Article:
Thursday, February 01, 2007

Reintegration of IDPs, Transitional Justice and Gender Issues in the Post-Conflict Situation

Shiva Dhungana

A talk programme was hosted by Friends for Peace (FFP), a research and resource centre working towards facilitating research and dialogue in the filed of conflict transformation and peace building in Nepal, on 23 January 2007 in Kathmandu. The talk programme was entitled Reintegration of IDPs, Transitional Justice and Gender Issues in the Post-Conflict Situation. The main speakers of the programme were Prof Ranabir Samaddar, Director of Calcutta Research Group (CRG), Dr Paula Banarjee and Dr Sabyasachi Basu Ray Chaudhury, members of Calcutta Research Group. The programme was chaired by Mr Laxman Prasad Aryal, FFP Chairperson and Coordinator of Interim Constitution Drafting Committee and Former Justice of Supreme Court and moderated by Mr D B Gurung, Executive Director of FFP. The programme was attended by around 40 people representing various sections of civil society, academics, NGO and INGO representatives, human rights activists and researchers.
Prof Samaddar introduced the Calcutta Research Group and its activities. He spoke on the issue of reintegration of IDPs with special reference to the recently concluded research project “Voices of IDPs in South Asia”. He mentioned that the IDPs form the invisible populations of South Asia as they are not visible in the eyes of policy makers. He also highlighted the issues and challenges of IDP reintegration in a society where the society itself is not integrated. He also emphasized that the rights of IDPs in the transitional phase should be ensured otherwise the conflict can resurface again as happened in Sri Lanka. He suggested that a durable peace could be attained through intensive discussion among many layers of society not just by top leaders.
Similarly, Dr Basu Ray Chaudhury spoke on the various aspects of transitional justice and its relevance in a conflict-ridden society like Nepal. He also highlighted the importance of reintegration and reconciliation in post conflict situation, where bitterness between the victims and their perpetrators in the conflict days could increase in the transition period. He suggested that the return of peace with justice to the people is a necessity for durable peace. He also said that the narrowing of differences through dialogue could make transitional justice effective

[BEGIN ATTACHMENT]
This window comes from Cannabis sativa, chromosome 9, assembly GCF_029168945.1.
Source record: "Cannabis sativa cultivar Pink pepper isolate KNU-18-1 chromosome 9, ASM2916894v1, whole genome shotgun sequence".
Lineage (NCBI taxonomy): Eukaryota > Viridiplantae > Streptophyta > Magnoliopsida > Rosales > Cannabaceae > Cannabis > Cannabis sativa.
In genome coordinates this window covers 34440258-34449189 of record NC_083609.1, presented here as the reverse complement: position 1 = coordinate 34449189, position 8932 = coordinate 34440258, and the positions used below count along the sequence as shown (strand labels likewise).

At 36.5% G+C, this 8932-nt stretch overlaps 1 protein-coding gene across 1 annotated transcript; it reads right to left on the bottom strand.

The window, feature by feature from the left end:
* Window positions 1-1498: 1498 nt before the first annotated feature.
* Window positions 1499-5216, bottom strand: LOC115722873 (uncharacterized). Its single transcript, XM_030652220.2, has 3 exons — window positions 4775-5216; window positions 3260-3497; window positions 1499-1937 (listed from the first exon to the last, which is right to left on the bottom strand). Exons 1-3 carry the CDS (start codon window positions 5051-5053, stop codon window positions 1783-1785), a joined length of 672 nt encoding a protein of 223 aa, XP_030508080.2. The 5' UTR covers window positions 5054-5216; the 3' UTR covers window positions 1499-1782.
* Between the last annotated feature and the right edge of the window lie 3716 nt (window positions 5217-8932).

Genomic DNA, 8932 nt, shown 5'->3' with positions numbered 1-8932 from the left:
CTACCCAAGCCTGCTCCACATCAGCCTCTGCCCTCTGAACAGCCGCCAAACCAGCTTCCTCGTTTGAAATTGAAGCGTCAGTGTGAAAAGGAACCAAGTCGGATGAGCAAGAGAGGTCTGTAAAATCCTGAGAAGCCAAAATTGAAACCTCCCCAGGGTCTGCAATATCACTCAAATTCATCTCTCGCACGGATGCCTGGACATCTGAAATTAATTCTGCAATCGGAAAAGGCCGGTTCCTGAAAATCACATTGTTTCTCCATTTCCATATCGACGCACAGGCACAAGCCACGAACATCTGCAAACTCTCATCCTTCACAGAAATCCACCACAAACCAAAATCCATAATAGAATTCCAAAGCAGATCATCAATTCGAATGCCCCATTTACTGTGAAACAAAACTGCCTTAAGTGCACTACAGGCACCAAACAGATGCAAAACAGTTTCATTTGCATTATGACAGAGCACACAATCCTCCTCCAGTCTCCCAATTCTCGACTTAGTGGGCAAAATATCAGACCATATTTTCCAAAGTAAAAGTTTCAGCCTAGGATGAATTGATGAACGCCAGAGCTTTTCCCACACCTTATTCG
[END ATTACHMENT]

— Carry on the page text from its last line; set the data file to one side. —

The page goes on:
Dr Paula Banerjee spoke of the plight of women, children and other marginalized population of the society. She said that women were specially targeted by the warring parties and they were always at the front to face the consequences of the conflict. She claimed that most of the burdens were heaped on women's shoulders during the conflict. She emphasized that women's voices should be heard while transforming conflict into durable peace in most conflict situations.
FFP chairperson Mr Laxman P Aryal said that the reintegration of IDPs is important in Nepal at this juncture of political development and the proposed Truth Commission will address these problems soon.
The presentations were followed by an intensive discussion focusing on IDPs, Bhutanese refugees and various issues related to transitional justice and gender issues with special reference to the conflict in Nepal.

Trafficking of girls in Nepal

Nepal and Bangladesh are the main source countries in south Asia for trafficked children. (Masako Iijima, "S. Asia urged to unite against child prostitution," Reuters, 19 June 1998)
The trafficking of girls from Nepal into India for the purpose of prostitution is probably the busiest 'slave traffic' of its kind anywhere in the world. (Tim McGirk, "Nepal's Lost Daughters, 'India's soiled goods," Nepal/India: News, 27 January 1997)